A minimum of two new Women’s World Cup finalists will be decided today and Thursday as the Women’s Africa Cup of Nations in Morocco reaches the quarterfinal stages.
The tournament not only serve to decide who is the best team on the continent but also four automatic African places at the World Cup in Australia and New Zealand, next year.
The Women’s World Cup has been expanded from 24 to 32 teams and that means a 100 per cent increase in African representation, with the possibility of two more countries qualifying through a playoff tournament in New Zealand next February.
Senegal and Zambia take on each other in Casablanca on today followed by a clash between Botswana and Morocco in Rabat in the first of the four quarterfinal duel.
None of these countries have previously been to the World Cup although Zambia did qualify for the women’s football tournament at the Tokyo Olympics last year – where unlike the men who play with an under-23 restriction, the women’s tournament is at full international level.
In Rabat on Thursday, Tunisia, who are the other country without past World Cup experience take on South Africa, who were at the last Women’s World Cup in France in 2019.
Desiree Ellis’s side won all three group matches, including beating defending champions Nigeria last week in their opening game of the tournament in Morocco, but have been hit by a hammer blow with star striker Thembi Kgatlana suffering serious injury.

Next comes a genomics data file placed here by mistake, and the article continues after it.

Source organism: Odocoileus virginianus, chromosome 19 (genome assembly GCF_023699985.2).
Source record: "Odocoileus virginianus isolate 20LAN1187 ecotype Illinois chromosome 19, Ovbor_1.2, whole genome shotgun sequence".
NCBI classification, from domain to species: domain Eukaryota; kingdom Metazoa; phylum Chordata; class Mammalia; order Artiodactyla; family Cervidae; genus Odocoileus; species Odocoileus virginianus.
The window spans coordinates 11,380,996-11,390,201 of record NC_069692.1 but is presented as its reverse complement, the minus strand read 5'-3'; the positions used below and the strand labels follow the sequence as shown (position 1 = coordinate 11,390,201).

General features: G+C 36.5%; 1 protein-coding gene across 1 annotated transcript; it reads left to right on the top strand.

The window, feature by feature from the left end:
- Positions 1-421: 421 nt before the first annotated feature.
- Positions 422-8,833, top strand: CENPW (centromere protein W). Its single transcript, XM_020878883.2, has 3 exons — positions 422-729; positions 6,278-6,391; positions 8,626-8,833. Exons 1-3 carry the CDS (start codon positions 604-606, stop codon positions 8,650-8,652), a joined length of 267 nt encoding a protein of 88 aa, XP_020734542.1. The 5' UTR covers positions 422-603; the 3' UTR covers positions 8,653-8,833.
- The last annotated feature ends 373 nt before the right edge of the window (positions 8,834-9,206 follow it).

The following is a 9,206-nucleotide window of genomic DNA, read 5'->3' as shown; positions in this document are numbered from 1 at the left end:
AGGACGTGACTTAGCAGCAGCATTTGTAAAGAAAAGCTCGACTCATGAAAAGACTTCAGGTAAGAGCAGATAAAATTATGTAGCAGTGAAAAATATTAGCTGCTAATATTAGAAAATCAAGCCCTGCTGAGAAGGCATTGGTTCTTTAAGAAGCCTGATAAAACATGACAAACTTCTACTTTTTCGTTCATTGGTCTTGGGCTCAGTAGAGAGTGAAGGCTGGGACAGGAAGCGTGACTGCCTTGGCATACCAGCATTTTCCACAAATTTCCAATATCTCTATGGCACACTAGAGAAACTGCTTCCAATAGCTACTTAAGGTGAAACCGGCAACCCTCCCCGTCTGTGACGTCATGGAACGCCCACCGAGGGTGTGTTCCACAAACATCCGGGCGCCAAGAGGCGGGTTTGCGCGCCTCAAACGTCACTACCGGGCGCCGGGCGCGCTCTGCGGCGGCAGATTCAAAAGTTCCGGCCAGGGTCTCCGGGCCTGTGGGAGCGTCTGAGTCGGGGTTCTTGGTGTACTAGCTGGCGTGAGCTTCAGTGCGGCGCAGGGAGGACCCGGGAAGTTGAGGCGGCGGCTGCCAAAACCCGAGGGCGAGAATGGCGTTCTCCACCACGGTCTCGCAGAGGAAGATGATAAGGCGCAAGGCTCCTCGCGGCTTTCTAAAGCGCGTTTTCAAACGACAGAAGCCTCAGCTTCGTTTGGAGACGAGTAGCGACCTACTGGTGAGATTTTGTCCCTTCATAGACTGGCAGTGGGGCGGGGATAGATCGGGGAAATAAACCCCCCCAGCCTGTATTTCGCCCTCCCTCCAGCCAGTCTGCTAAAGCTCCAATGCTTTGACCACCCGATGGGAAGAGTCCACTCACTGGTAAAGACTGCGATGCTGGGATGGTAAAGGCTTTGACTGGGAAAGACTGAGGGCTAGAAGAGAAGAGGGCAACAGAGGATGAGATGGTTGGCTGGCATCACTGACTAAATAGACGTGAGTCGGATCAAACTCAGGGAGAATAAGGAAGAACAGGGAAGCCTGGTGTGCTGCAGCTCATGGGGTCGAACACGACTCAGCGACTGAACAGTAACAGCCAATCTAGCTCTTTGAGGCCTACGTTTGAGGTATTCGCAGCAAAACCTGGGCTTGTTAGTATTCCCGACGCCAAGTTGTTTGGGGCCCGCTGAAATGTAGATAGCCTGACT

Cameroon and Nigeria will be ruing their misfortune after being paired against each other in their last eight clash in Casablanca on Thursday.
The Super Falcons have qualified for all eight previous editions of the Women’s World Cup and are favoured against the Indomitable Lionesses, but their opponents participated at the last two editions and will provide strong resistance.
While South Africa are fancied to win their Thursday quarterfinal, the other ties look wide open.
Botswana might yet upset hosts Morocco, who did win all three of their Group A games but benefitted from penalties in two of the three matches.
Botswana showed some stubborn resistance on Sunday in their last group C game against South Africa before Banyana grabbed a late goal but could yet upset the home team’s hopes.
Zambia qualified for last year’s Olympic Games, which for women was played at full international level, and are therefore expected to overcome Senegal, even if their star player Barbara Banda is missing.
She was not selected for the tournament by Zambia, who are claiming the Confederation of African Football forced their hand with strict proof of gender requirements. – Mzansi Football